Source: Courtesy of Aydogan Ozcan
Instead of surgically removing a sample of skin, sending it to a lab and waiting several days for results, your dermatologist takes pictures of a suspicious-looking lesion and quickly produces a detailed, microscopic image of the skin.
This could become routine in clinics, the result of a new "virtual histology" technology being developed by researchers at the UCLA Samueli School of Engineering and the David Geffen School of Medicine at UCLA, according to an article in Light: Science & Applications. Histology is the study of the microscopic structure of tissues.
"This process bypasses several standard steps typically used for diagnosis—including skin biopsy, tissue fixation, processing, sectioning and histochemical staining. Images appear like biopsied, histochemically stained skin sections imaged on microscope slides," said the study's senior author, Aydogan Ozcan, Chancellor's Professor and Volgenau Chair for Engineering Innovation of the Electrical and Computer Engineering Department at UCLA Samueli.
The technology, which has been in research and development for more than three years, may provide a new avenue for rapid diagnosis of malignant skin tumors, reducing the number of unnecessary invasive skin biopsies and allowing earlier diagnosis of skin cancer. Previously, this technology has only been applied to microscopy slides that contained unstained tissue, acquired through a biopsy. This report is the first to apply virtual histology to intact, unbiopsied tissue.
"The current standard for diagnosing skin diseases, including skin cancer, relies on invasive biopsy and histopathological evaluation. For patients, this often leads to unnecessary biopsies and scars as well as multiple visits to doctors. It also can be costly for patients and the health care system," said Dr. Philip Scumpia, assistant professor of dermatology and dermatopathology at the David Geffen School of Medicine at UCLA and the West Los Angeles Veterans Affairs Hospital and a member of the UCLA Jonsson Comprehensive Cancer Center. "Our approach potentially offers a biopsy-free solution, providing images of skin structure with cellular-level resolution."
The research team, led by Ozcan, Scumpia and Dr. Gennady Rubinstein, a dermatologist at the Dermatology & Laser Centre in Los Angeles, created a deep-learning framework to transform images of intact skin acquired by an emerging noninvasive optical technology, reflectance confocal microscopy (RCM), into a format that is user-friendly for dermatologists and pathologists. Analyzing RCM images requires special training because they are in black and white, and unlike standard histology, they lack nuclear features of cells.
"I was surprised to see how easy it is for this virtual staining technology to transform the images into ones that I typically see of skin biopsies that are processed using traditional chemical fixation and tissue staining under a microscope," Scumpia said.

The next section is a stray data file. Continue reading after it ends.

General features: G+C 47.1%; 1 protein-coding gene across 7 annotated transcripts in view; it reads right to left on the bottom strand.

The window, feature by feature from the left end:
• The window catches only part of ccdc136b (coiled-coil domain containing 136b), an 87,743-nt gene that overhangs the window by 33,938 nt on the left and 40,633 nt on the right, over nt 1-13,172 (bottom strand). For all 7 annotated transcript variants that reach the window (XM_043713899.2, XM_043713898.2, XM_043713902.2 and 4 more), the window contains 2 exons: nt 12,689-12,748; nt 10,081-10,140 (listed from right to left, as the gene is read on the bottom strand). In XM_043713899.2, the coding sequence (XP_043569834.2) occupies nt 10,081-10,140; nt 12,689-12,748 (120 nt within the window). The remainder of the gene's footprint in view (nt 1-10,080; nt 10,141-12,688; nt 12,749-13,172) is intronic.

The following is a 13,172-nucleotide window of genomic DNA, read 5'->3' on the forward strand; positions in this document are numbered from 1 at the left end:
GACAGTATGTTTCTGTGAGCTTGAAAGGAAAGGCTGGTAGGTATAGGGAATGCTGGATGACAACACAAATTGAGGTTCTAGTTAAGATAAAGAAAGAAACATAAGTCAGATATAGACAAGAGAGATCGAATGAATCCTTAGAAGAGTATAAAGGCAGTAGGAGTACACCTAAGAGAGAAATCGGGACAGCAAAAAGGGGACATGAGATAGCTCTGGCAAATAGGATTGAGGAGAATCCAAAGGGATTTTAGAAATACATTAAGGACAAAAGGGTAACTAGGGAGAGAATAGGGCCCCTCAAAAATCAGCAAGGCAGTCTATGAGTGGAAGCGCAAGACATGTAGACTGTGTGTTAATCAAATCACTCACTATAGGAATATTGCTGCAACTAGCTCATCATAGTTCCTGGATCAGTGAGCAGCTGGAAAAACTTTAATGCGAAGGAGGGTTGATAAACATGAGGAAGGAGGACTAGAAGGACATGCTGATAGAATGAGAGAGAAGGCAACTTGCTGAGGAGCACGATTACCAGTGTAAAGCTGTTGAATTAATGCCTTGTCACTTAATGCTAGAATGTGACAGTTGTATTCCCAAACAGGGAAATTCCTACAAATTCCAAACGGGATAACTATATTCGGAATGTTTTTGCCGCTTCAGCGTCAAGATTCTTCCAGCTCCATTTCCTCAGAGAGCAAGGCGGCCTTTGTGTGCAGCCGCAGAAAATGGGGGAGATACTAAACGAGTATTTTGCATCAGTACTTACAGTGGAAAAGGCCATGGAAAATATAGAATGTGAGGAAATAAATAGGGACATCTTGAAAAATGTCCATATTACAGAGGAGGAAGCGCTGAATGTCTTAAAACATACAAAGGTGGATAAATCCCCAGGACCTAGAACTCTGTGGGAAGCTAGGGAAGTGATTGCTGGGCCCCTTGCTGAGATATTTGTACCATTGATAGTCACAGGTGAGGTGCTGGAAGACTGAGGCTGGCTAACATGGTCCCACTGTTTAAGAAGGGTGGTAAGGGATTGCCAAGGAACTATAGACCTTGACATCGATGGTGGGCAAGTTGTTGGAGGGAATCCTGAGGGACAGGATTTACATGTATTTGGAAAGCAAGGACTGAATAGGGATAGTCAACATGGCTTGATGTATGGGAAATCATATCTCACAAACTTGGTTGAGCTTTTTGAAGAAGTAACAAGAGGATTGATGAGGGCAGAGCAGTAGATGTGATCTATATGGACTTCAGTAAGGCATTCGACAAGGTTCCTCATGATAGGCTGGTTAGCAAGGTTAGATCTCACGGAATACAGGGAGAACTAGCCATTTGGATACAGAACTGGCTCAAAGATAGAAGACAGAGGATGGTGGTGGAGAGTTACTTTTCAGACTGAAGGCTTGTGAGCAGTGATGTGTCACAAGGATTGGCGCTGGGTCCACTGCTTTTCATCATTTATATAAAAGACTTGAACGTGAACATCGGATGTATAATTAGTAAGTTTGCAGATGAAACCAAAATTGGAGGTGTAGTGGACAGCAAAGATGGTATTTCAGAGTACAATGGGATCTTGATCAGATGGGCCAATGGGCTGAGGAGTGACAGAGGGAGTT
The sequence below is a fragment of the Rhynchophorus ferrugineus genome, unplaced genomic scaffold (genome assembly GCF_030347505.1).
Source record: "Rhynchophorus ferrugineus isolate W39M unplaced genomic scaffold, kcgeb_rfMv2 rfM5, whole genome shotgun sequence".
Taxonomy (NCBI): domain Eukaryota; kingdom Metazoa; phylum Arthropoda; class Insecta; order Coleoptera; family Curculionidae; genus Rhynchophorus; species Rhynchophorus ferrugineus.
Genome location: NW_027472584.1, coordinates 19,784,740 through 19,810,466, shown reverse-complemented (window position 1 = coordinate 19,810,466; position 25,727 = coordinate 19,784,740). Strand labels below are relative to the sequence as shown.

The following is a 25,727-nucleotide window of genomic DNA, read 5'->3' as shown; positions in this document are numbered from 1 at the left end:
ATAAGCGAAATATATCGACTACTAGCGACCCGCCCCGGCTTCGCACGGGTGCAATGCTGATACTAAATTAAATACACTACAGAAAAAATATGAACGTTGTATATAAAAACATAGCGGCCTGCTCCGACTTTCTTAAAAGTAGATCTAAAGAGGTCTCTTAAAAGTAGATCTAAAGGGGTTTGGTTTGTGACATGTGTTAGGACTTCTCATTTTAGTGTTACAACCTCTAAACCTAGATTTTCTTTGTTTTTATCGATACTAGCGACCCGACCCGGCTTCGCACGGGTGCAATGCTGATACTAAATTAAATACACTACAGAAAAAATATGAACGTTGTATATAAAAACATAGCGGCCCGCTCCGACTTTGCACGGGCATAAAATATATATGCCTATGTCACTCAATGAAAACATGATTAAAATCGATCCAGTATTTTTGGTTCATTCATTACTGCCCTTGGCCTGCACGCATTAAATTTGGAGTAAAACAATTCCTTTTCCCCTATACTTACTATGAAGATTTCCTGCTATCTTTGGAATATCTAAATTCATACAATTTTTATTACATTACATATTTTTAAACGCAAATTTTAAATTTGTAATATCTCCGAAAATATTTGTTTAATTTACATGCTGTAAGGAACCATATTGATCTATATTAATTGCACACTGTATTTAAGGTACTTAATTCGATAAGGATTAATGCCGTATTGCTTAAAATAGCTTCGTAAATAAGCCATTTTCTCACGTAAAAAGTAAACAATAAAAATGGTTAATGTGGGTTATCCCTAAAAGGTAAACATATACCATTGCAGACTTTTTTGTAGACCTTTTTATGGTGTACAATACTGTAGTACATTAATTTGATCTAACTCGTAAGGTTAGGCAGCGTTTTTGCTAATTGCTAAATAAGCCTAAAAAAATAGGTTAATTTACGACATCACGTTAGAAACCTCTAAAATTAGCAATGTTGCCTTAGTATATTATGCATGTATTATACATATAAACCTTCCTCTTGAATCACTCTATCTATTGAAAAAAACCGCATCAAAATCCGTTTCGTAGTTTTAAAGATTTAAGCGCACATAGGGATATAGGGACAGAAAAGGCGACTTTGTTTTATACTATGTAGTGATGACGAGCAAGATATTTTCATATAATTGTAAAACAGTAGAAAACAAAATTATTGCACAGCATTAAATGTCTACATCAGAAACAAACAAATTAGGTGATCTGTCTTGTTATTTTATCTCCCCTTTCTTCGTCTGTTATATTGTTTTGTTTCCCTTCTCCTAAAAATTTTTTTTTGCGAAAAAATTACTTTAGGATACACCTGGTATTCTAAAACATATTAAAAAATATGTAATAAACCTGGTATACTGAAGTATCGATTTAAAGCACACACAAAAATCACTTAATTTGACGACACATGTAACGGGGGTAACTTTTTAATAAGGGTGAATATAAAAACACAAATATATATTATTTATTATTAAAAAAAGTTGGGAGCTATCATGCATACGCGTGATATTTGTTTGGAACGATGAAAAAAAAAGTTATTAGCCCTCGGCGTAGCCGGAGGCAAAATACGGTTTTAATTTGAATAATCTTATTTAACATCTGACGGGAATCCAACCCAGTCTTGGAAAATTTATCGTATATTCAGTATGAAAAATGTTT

The researchers trained a "convolutional neural network" to rapidly transform RCM images of unstained skin into virtually stained 3D images like the H&E (hematoxylin and eosin) images familiar to dermatologists and dermatopathologists. Deep learning, a form of machine learning, constructs artificial neural networks that, like the human brain, can "learn" from large amounts of data.
"This framework can perform virtual histology on a variety of skin conditions, including basal cell carcinoma. It also provides detailed 3D images of several skin layers," said Ozcan, who also has UCLA faculty appointments in bioengineering and surgery and is an associate director of the California NanoSystems Institute. "In our studies, the virtually stained images showed similar color contrast and spatial features found in traditionally stained microscopic images of biopsied tissue. This approach may allow diagnosticians to see the overall histological features of intact skin without invasive skin biopsies or the time-consuming work of chemical processing and labeling of tissue."
According to Rubinstein, this is an exciting proof-of-concept study. "The only tool currently used in clinics to help a dermatologist are dermatoscopes, which magnify skin and polarize light. At best, they can help a dermatologist pick up patterns," said Rubinstein, who also uses reflectance confocal microscopes in clinic.
The authors said several steps remain in translating this technology for clinical use, but their goal is to provide virtual histology technology that can be built into any device—large, small or combined with other optical-imaging systems. Once the neural network is "trained," with many tissue samples and the use of powerful graphics processing units (GPUs), it will be able to run on a computer or network, enabling rapid transformation from a standard image to a virtual histology image.
Future studies will determine if this digital, biopsy-free approach can interface with whole-body imaging and electronic medical records to usher in a new age of "digital dermatology" and change how dermatology is practiced. Additionally, the research team will determine if this artificial intelligence platform can work with other AI technologies to look for patterns and further aid in clinical diagnosis.
Source: University of California, Los Angeles